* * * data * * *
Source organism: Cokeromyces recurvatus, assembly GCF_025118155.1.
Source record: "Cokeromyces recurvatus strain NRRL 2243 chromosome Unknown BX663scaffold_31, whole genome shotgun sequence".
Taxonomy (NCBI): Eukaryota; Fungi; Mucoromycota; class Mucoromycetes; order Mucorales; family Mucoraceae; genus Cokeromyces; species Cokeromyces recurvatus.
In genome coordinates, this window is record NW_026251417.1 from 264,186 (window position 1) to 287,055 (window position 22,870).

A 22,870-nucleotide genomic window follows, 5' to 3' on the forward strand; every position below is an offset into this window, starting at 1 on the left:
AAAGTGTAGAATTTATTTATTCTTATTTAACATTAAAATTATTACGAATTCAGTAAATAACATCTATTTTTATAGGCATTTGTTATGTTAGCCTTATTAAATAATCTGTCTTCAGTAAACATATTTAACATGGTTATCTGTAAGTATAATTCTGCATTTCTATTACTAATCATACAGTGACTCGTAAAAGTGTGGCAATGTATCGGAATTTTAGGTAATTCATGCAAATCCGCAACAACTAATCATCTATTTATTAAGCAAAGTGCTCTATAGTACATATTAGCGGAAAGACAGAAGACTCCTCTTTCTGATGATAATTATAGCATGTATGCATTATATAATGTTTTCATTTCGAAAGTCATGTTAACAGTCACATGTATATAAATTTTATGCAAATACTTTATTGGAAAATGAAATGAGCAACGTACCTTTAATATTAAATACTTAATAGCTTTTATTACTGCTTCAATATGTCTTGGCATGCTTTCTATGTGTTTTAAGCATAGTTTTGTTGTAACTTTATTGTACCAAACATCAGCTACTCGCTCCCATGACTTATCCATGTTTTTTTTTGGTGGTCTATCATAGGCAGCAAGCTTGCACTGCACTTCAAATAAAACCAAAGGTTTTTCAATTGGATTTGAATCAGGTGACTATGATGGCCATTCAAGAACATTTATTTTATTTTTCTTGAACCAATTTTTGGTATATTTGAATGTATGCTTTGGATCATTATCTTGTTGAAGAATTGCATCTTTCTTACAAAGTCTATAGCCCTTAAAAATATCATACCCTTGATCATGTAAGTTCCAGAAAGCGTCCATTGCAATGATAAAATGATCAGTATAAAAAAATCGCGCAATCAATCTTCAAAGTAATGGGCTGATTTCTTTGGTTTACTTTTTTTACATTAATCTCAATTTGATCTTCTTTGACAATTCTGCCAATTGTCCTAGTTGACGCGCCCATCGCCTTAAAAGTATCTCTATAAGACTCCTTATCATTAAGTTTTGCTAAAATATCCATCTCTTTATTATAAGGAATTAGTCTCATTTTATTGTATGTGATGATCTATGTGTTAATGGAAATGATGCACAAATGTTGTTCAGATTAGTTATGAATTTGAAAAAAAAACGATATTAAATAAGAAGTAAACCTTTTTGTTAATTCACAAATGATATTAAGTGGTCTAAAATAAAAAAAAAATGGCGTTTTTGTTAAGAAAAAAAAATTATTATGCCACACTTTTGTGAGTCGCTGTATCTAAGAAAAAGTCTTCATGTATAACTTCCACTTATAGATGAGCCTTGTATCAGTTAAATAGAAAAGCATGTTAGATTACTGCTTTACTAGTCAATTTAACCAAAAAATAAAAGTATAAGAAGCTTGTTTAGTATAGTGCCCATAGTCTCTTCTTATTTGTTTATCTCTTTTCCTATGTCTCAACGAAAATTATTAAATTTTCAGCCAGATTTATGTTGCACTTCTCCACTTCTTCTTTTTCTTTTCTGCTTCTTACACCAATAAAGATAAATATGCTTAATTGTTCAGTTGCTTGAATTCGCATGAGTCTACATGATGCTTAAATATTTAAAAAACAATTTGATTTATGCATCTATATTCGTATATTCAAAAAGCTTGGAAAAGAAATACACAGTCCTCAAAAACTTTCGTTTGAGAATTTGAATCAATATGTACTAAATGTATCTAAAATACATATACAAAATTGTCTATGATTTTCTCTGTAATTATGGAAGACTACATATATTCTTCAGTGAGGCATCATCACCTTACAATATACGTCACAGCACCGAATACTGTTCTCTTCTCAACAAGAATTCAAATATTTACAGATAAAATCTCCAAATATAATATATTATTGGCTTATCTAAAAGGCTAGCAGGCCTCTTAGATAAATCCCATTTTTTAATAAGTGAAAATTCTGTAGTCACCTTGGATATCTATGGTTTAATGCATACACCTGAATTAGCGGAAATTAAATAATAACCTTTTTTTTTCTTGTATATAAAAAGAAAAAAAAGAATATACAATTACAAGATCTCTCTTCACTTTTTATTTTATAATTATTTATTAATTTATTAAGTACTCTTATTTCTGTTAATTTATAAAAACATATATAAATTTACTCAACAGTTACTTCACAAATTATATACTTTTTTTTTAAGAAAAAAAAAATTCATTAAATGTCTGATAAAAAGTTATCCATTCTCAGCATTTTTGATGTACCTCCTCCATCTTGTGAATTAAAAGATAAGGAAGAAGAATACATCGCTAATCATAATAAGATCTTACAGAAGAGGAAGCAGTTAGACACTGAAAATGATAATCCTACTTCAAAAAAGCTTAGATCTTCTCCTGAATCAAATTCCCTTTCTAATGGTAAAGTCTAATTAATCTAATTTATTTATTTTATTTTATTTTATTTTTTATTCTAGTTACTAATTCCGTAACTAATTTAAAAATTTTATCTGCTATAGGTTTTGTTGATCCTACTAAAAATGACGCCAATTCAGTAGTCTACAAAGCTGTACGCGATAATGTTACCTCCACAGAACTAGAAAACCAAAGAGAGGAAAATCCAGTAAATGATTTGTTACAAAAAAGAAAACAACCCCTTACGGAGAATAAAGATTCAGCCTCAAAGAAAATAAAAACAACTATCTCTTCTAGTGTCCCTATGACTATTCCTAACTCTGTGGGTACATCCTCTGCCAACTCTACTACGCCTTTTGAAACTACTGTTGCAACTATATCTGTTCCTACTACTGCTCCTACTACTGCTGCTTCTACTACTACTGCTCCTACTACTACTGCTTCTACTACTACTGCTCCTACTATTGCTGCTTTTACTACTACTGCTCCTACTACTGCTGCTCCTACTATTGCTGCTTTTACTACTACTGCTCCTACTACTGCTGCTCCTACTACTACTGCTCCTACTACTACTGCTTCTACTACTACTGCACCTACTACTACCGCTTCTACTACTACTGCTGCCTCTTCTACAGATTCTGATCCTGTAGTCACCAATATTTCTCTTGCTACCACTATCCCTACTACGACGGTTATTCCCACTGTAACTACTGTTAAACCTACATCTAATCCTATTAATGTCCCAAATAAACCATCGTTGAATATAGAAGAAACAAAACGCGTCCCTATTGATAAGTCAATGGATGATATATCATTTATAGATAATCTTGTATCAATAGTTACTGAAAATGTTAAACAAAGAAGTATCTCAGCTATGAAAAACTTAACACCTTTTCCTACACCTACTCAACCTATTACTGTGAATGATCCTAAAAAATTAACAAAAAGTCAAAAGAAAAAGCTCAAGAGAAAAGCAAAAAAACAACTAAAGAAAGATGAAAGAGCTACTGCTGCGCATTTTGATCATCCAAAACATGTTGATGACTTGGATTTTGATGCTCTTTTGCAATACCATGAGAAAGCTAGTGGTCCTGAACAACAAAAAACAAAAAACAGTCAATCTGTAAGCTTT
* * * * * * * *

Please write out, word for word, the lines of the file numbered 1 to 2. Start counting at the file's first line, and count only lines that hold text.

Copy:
Source organism: Cokeromyces recurvatus, assembly GCF_025118155.1.
Source record: "Cokeromyces recurvatus strain NRRL 2243 chromosome Unknown BX663scaffold_31, whole genome shotgun sequence".